Posada & A-Rod help drive debut
Chase Wright won his major-league debut yesterday at Yankee Stadium.
BY ANTHONY McCARRON
NEW YORK DAILY NEWS SPORTS WRITER
Wednesday, April 18th 2007, 4:00 AM
Several versions of the Yankee lineup card sat on the chair in front of Chase Wright's new locker last night, a few minutes after the Yankees beat the Indians, 10-3. In the back of the Yankee clubhouse, trainer Gene Monahan, who usually handles such things, was scrawling names and dates on game-used balls, more souvenirs.
Pitching coach Ron Guidry appeared and handed Wright more paper, saying, "Here ya go, kid. That's the lineup card from the manager."
It was heady stuff for Wright, a 24-year-old lefty who had once seemed stalled in the minors and had never thrown a pitch above Double-A before his first pitch to Grady Sizemore at 7:08 p.m. It was pretty huge for the Yankees, too, who have four starters on the disabled list.
Alex Rodriguez hit his MLB-leading eighth homer of the season.
After a shaky beginning, Wright threw five semi-solid innings, getting plenty of help from his teammates, and got to walk off the mound in position to win as his father, David, beamed and snapped photos from the stands.
Afterward, Wright called it the best night of his life.
"Getting drafted by them was a pretty big thing, but I'd have to say this tops it by far," Wright said. He said the first thing he was going to do when he left the clubhouse was grab his dad, step-mom, Celeste, and brother, Chad, and "give 'em all a hug and scream a little bit."
Wright (1-0) allowed five hits and three runs, walking three and striking out three as the Yankees evened their record at 6-6. Wright grew more comfortable after the Yanks built an 8-1 lead thanks to Alex Rodriguez's eighth home run, one by Jorge Posada and one by Doug Mientkiewicz. Posada's homer was the 200th of his career and A-Rod, who has hit safely in every game this season, also had an RBI single.
Even Derek Jeter, who seemed defensively challenged after making six errors in the first 11 games, made a sparkling play, going to his left, spinning and throwing off balance to rob Victor Martinez of a hit in the third.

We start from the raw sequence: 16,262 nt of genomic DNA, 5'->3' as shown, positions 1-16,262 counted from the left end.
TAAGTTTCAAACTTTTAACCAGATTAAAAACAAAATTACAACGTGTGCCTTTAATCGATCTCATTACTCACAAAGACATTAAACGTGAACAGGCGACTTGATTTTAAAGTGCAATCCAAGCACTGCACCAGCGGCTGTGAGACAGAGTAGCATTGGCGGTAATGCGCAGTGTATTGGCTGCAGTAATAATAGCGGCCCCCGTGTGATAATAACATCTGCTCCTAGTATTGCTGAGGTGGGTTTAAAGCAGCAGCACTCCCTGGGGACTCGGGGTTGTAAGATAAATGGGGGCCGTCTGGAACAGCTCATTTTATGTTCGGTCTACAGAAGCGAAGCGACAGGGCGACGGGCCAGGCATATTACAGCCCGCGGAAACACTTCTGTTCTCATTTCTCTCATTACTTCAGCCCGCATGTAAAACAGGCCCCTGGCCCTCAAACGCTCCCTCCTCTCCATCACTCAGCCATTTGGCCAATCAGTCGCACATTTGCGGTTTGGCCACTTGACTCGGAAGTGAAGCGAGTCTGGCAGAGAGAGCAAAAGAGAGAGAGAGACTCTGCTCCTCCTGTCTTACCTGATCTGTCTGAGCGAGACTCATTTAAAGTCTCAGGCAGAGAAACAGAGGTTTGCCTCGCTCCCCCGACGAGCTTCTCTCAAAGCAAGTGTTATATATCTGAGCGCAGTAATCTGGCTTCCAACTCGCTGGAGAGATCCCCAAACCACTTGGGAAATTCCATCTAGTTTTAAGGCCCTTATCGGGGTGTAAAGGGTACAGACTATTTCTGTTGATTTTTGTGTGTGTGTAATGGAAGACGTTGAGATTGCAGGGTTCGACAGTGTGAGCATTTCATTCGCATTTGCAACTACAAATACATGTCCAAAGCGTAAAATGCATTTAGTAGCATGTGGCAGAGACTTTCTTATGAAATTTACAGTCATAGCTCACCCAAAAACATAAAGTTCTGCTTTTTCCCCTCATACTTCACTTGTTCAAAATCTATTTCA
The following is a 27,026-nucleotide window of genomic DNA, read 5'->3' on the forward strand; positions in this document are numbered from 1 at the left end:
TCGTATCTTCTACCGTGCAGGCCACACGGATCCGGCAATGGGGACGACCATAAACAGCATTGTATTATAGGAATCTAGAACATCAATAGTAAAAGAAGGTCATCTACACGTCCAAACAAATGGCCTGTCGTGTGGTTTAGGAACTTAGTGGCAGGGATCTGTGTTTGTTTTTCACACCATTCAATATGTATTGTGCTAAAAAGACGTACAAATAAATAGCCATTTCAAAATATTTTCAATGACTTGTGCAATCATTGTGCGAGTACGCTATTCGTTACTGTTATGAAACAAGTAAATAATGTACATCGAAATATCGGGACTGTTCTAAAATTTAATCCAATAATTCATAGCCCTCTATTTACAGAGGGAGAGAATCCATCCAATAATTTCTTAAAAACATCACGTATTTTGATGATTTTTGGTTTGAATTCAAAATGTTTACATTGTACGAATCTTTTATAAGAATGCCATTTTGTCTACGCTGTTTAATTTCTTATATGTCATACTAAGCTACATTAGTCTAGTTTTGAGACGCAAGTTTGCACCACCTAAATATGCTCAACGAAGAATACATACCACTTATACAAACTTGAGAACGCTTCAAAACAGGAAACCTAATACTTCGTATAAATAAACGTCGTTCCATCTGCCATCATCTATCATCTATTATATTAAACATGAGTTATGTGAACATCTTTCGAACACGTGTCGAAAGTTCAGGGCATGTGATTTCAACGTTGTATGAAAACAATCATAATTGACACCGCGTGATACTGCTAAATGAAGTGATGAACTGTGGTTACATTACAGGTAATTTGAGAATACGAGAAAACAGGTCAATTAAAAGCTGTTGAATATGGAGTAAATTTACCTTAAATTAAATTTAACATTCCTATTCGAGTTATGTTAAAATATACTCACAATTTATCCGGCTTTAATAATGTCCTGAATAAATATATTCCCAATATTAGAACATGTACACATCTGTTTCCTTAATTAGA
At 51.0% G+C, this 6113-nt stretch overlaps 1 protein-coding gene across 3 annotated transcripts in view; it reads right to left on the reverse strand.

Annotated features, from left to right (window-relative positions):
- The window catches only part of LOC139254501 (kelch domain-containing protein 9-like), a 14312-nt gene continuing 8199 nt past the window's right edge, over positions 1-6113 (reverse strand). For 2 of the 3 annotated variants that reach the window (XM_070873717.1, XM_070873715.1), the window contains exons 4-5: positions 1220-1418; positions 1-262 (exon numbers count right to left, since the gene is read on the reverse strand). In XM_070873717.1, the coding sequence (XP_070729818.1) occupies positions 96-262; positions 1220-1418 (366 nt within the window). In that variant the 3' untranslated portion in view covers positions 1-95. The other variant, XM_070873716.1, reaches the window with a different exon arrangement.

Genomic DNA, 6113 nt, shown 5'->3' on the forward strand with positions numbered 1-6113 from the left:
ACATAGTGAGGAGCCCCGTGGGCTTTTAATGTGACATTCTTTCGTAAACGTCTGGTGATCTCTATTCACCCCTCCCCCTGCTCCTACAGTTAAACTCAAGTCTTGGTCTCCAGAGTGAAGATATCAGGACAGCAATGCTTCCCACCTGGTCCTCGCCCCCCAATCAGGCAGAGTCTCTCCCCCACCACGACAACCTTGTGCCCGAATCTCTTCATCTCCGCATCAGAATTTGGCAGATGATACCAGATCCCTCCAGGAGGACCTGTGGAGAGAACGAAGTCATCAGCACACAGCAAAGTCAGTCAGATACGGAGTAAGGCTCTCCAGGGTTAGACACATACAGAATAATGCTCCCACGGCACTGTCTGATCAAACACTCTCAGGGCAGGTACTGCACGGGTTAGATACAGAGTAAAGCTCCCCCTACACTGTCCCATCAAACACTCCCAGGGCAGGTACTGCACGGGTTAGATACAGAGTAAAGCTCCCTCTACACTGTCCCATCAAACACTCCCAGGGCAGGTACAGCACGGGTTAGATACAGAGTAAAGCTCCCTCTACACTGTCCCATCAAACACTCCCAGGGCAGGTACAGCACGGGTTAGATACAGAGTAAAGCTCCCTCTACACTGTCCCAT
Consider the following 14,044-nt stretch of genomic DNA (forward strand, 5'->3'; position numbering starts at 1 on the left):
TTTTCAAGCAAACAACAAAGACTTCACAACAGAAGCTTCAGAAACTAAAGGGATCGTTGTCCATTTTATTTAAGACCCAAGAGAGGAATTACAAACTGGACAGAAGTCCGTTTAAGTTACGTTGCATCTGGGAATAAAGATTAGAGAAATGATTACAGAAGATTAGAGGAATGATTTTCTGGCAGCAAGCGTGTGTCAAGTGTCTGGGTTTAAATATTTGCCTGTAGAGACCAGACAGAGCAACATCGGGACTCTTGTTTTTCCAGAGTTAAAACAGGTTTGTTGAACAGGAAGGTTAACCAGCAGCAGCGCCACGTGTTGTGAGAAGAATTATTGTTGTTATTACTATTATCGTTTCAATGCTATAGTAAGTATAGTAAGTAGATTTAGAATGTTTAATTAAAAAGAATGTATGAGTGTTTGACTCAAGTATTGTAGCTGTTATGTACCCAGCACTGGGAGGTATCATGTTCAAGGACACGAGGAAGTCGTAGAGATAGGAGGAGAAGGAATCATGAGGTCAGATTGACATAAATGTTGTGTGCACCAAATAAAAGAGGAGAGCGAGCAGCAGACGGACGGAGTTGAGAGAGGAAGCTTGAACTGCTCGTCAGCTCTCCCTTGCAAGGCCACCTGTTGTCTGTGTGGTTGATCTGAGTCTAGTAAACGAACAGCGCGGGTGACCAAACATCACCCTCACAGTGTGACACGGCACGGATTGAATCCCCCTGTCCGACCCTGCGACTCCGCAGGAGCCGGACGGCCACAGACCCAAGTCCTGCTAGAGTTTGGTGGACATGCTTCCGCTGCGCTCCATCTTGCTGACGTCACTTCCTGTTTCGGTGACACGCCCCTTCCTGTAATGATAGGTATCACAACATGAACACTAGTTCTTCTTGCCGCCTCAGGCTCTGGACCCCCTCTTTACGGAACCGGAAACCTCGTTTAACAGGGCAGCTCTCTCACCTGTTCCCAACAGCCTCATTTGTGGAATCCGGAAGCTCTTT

The first couple innings were played in a drizzle on a dreary, 48-degree night. While most everyone at the Stadium, including the 38,438 fans who braved the elements, felt chilly, Joe Torre guessed that Wright "was the only one not cold. I think he had the blood rushing."
Told what Torre said, Wright grinned.
"I was cold when I was done pitching," he said.
Wright was the Yankees' third-round pick in the 2001 draft and struggled immediately, spending six years without going past Class A. He was not even in the rotation at Class A Tampa at the start of last season, but eventually began to start and went 12-3 to lead the Florida State League with a 1.88 ERA. He was named the league's Pitcher of the Year. Entering his seventh pro season this year, Wright was ranked as the Yanks' 19th-best prospect by Baseball America's Prospect Handbook.
Wright began surging when he put together several good starts during his 2005 campaign at Class-A Charleston. "Coming out of high school, I struggled and it was hard to have confidence," Wright said. "That was the difference."
That helped him last night when he walked the first two hitters he faced. Sizemore walked on a 3-2 pitch that was close - so much so that Posada stood up to throw the ball down to third to start an around-the-horn - and then Jason Michaels got a free pass after Wright got ahead, 0-1. Some young pitchers might have collapsed, but Wright got three straight outs, with only one run scoring on a grounder.
Guidry visited after the second walk and told Wright, "It's the same game you've been playing all your life. You make good pitches, guys make outs."
"For him, that was a big inning because it could've turned a lot worse if he's not concentrating," Guidry added. "He's got a lot of poise for a young kid."
Wright gave up a homer to Travis Hafner, who hit 42 home runs last year, in the third inning and an RBI single to Andy Marte in the fourth. He came out after a scoreless fifth, having thrown 104 pitches.
"There was a lot of quality there," Torre said. "He went after people."
It's still unclear though if he'll get another start. "We'll see," Torre said. "We'll see how we're lined up. But I certainly like what I saw. We'll make that decision later."
For now, Wright was going to enjoy his first one. There were about 50 voice mails and text messages waiting for him on his cellular phone after the game. He planned to go out to eat with his family, friends and agents.
"It's been a great day," Wright said.